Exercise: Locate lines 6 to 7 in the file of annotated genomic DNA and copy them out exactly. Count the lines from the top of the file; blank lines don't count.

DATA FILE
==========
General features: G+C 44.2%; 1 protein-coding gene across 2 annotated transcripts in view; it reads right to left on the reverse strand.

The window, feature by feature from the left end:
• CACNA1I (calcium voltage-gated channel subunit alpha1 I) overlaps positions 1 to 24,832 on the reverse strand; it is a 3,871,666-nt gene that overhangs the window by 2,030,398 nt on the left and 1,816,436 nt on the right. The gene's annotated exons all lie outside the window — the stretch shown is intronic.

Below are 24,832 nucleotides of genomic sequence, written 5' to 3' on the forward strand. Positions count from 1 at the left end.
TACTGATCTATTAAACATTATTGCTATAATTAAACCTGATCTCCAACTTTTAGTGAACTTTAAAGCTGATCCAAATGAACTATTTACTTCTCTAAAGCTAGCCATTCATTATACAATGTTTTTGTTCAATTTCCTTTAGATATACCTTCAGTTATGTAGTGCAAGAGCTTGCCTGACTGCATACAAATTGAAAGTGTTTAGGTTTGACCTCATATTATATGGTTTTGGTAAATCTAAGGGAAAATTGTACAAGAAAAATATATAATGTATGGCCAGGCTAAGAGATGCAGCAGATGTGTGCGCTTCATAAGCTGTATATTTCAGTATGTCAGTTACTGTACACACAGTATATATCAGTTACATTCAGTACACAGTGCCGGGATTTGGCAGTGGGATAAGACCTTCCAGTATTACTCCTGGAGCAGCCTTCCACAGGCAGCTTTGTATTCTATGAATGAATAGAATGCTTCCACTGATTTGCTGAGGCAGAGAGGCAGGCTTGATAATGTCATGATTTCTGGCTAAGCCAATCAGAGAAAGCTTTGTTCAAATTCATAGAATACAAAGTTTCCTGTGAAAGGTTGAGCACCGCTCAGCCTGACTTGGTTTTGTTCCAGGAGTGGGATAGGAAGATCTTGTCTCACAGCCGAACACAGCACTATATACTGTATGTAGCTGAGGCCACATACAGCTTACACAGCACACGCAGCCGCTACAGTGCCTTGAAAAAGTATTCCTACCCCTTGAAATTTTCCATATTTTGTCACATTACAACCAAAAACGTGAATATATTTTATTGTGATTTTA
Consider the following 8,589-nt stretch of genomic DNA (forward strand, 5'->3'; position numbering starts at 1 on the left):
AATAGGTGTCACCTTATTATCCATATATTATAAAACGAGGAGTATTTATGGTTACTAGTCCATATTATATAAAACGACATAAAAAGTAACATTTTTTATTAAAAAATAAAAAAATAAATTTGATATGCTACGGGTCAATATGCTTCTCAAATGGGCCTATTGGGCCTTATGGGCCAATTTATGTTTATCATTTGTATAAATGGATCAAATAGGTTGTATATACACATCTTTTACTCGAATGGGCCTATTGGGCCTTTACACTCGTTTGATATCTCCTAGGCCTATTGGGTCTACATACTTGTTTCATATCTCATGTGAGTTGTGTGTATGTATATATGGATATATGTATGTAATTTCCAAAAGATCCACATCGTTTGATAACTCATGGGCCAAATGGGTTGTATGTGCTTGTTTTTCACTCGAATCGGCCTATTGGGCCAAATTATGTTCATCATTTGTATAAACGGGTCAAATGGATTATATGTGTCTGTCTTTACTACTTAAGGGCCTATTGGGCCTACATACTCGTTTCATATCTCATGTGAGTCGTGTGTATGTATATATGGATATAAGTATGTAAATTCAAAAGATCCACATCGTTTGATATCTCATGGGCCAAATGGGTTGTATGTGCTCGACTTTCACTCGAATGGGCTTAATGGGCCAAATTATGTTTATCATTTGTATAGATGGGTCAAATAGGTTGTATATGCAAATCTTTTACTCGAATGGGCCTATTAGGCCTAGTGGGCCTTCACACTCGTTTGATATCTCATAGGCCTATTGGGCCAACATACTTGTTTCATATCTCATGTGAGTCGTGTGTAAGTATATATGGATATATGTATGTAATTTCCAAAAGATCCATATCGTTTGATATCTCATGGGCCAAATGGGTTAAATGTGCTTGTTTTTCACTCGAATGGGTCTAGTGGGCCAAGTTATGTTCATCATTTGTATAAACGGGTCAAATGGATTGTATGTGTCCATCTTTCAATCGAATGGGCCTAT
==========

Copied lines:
Consider the following 8,589-nt stretch of genomic DNA (forward strand, 5'->3'; position numbering starts at 1 on the left):
AATAGGTGTCACCTTATTATCCATATATTATAAAACGAGGAGTATTTATGGTTACTAGTCCATATTATATAAAACGACATAAAAAGTAACATTTTTTATTAAAAAATAAAAAAATAAATTTGATATGCTACGGGTCAATATGCTTCTCAAATGGGCCTATTGGGCCTTATGGGCCAATTTATGTTTATCATTTGTATAAATGGATCAAATAGGTTGTATATACACATCTTTTACTCGAATGGGCCTATTGGGCCTTTACACTCGTTTGATATCTCCTAGGCCTATTGGGTCTACATACTTGTTTCATATCTCATGTGAGTTGTGTGTATGTATATATGGATATATGTATGTAATTTCCAAAAGATCCACATCGTTTGATAACTCATGGGCCAAATGGGTTGTATGTGCTTGTTTTTCACTCGAATCGGCCTATTGGGCCAAATTATGTTCATCATTTGTATAAACGGGTCAAATGGATTATATGTGTCTGTCTTTACTACTTAAGGGCCTATTGGGCCTACATACTCGTTTCATATCTCATGTGAGTCGTGTGTATGTATATATGGATATAAGTATGTAAATTCAAAAGATCCACATCGTTTGATATCTCATGGGCCAAATGGGTTGTATGTGCTCGACTTTCACTCGAATGGGCTTAATGGGCCAAATTATGTTTATCATTTGTATAGATGGGTCAAATAGGTTGTATATGCAAATCTTTTACTCGAATGGGCCTATTAGGCCTAGTGGGCCTTCACACTCGTTTGATATCTCATAGGCCTATTGGGCCAACATACTTGTTTCATATCTCATGTGAGTCGTGTGTAAGTATATATGGATATATGTATGTAATTTCCAAAAGATCCATATCGTTTGATATCTCATGGGCCAAATGGGTTAAATGTGCTTGTTTTTCACTCGAATGGGTCTAGTGGGCCAAGTTATGTTCATCATTTGTATAAACGGGTCAAATGGATTGTATGTGTCCATCTTTCAATCGAATGGGCCTAT